Source: Manitoba Agriculture, Food and Rural Initiatives
Providing adequate nutrition to your breeding herd saves on feed costs and maximizes reproductive performance. It’s important to correlate optimum body condition scores (BCS) with the four main feeding stages in a cow’s yearly production cycle.
This is the period of early pregnancy. This may correspond with weaning, if you calve in the spring and perhaps the start of your winter feeding program. Here the beef cow is at her lowest level in terms of nutritional requirements and an animal in good body condition can be fed to maintain condition. Generally, fall pastures or medium quality hay (supplying approximately 50-53% TDN & 7% CP) is sufficient for animals in good condition. Cows and heifers should be at a minimum of 3.0. In this condition they will have several advantages over thinner animals such as improved insulation against the cold and a reserve to draw on during times of low energy in the feed. Thin animals will need to gain weight because poor nutrition at this stage can impact placental development and subsequent transfer of nutrients to the fetus.
Stage 2 is the beginning of the ‘critical period’, 6-8 weeks prior to calving. Here 90% of the fetus growth is occurring, as well as udder development and colostrum synthesis. Energy requirements increase (approximately 58% TDN & 9% CP is required) and generally good quality hay and 2 lbs. of barley are adequate. Suggested nutrient and feed levels will vary according to animal size, condition and environment. Larger framed animals have the capacity to eat more and therefore will have a higher nutrient requirement. Animals in poor body condition need a more energy dense ration in order to gain weight. On average, forage intake will increase by about 30% during periods of low temperatures. At calving the optimum BCS for mature cows and first calf heifers is 3.0 and 3.5 respectively. Cows and heifers that are losing weight during this period may have problems returning to estrus. The quality of colostrum can be significantly reduced if cows do not receive adequate energy pre-calving and subsequent calf performance can be impacted.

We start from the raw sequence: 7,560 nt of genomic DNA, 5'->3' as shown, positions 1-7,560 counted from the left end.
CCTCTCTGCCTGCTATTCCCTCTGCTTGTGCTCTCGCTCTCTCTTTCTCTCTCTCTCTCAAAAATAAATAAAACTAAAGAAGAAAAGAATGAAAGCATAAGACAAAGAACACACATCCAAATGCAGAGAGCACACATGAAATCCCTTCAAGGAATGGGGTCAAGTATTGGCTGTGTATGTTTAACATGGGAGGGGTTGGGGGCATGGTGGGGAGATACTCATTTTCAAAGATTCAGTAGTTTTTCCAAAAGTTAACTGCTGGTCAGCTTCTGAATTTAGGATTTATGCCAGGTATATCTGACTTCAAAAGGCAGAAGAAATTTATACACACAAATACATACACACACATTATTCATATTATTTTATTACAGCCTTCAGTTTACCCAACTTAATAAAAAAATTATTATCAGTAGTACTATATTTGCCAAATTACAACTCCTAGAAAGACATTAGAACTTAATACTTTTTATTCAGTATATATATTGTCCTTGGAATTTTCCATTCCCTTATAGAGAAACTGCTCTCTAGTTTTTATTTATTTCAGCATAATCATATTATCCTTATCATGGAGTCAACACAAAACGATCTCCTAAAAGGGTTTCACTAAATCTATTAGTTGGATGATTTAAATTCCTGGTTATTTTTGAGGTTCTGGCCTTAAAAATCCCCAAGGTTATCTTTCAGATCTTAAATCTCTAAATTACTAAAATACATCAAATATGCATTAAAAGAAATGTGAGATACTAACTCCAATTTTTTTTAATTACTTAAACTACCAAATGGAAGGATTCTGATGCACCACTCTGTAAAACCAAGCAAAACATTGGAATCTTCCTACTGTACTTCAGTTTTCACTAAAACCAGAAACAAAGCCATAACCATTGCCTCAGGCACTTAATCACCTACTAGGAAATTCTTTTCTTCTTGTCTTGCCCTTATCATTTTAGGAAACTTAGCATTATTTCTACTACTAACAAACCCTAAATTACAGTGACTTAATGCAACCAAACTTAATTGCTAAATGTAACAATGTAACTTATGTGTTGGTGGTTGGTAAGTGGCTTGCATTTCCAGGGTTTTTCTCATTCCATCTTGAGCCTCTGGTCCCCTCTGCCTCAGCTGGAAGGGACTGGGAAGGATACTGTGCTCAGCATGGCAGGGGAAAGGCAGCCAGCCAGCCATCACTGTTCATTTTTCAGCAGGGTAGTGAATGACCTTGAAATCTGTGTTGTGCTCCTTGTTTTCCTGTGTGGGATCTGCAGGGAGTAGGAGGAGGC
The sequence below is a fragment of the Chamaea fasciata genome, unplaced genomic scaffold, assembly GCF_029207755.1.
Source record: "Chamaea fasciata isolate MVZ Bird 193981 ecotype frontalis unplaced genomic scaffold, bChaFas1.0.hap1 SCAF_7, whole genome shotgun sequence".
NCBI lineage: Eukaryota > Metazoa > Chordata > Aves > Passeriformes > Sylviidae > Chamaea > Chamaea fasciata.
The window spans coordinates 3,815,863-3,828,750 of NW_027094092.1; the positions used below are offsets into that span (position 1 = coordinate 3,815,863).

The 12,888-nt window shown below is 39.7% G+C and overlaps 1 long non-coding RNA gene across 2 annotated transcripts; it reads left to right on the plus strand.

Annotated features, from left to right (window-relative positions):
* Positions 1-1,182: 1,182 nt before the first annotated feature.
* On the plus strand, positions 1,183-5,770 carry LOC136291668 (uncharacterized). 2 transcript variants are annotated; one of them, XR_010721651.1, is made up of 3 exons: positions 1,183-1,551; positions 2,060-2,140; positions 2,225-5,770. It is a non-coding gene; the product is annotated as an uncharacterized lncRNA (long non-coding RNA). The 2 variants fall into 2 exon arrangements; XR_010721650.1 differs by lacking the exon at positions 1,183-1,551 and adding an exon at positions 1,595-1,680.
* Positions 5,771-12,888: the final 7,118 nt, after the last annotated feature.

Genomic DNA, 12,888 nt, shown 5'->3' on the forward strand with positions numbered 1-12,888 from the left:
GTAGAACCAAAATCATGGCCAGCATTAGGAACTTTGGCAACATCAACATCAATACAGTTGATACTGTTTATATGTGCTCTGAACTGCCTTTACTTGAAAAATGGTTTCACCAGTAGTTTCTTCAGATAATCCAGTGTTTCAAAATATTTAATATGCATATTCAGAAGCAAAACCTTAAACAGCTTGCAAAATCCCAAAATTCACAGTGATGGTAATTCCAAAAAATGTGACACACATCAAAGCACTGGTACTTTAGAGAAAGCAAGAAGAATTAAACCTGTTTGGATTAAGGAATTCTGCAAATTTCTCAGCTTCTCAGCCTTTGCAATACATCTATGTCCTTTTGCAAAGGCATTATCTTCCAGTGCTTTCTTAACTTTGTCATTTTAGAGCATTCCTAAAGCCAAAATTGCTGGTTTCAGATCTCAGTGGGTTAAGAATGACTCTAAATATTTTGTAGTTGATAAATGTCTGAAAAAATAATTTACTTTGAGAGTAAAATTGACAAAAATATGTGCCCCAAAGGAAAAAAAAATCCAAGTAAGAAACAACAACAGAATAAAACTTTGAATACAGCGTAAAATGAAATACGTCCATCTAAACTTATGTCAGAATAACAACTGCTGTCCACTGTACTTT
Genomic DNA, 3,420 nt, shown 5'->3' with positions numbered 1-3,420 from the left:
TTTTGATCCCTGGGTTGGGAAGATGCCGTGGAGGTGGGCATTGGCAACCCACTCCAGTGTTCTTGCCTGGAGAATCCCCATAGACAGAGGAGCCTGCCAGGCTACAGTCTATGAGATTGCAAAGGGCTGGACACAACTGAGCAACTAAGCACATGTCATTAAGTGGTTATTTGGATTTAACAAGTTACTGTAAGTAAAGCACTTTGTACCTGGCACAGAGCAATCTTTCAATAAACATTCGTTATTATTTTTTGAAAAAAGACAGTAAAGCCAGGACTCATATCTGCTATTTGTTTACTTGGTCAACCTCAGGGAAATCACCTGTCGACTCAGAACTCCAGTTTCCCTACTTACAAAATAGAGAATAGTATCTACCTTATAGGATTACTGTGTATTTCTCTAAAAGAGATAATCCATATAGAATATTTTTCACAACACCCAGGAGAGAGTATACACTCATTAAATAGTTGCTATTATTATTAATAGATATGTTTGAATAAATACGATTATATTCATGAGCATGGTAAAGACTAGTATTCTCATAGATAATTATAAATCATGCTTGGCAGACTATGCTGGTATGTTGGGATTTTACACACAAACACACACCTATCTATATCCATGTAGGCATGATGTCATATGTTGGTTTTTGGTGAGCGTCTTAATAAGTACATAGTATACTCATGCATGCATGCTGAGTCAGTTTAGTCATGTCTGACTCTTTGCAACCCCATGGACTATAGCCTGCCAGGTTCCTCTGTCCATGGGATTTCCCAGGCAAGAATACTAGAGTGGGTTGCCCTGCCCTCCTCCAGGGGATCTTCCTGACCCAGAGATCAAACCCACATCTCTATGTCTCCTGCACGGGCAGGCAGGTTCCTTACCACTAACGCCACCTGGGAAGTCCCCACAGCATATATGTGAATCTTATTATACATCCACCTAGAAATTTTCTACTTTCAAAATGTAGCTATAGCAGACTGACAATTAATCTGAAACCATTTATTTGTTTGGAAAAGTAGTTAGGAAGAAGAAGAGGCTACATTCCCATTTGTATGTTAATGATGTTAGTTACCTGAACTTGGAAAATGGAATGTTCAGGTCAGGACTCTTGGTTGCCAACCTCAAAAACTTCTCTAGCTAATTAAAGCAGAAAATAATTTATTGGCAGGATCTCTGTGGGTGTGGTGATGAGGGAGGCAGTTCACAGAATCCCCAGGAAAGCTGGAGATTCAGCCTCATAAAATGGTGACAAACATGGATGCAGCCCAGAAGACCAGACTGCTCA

Stage 3 is the lactation phase and the second half of the ‘critical period’. Nutrient requirements are at their highest level (approximately 60-63% TDN for mature cows, 65% for first calf heifers, & 11-12% CP) since the cow has to provide a high quality and quantity product to her calf, and her body is repairing itself to ensuring rebreeding. One month prior to breeding the cows and heifers should be at a minimum BCS of 2.5. If the cow or heifer is in an extremely poor condition (1.5 or less) she probably will not be able to gain enough weight prior to the breeding season, in order to cycle properly.
The last stage is the breeding to weaning period. Once again the requirement levels are low, since milk production at this stage is decreasing and calves are eating more grass. If the animals are already in good condition they only have to maintain themselves. Generally, well managed, non-drought stressed pastures are adequate. If the feed availability is not adequate and cows are in poor condition, subsequent calf weaning weights can be reduced. Under these circumstances you may want to consider creep feeding the calving and/or weaning early.
Cows and heifers in good condition tend to come into heat earlier than animals in poor condition, and they are more likely to conceive within the first 20 days of breeding. This means cows and heifers in good condition prior to breeding will wean a calf at a higher weaning weight than cows and heifers in poor condition. If you ensure adequate nutrition, particularly during the ‘critical period’, you will improve your calf crop next year, with a higher percentage of your cows calving early and producing healthy and vigorous calves.
Prepared By: Melinda German, M.Sc.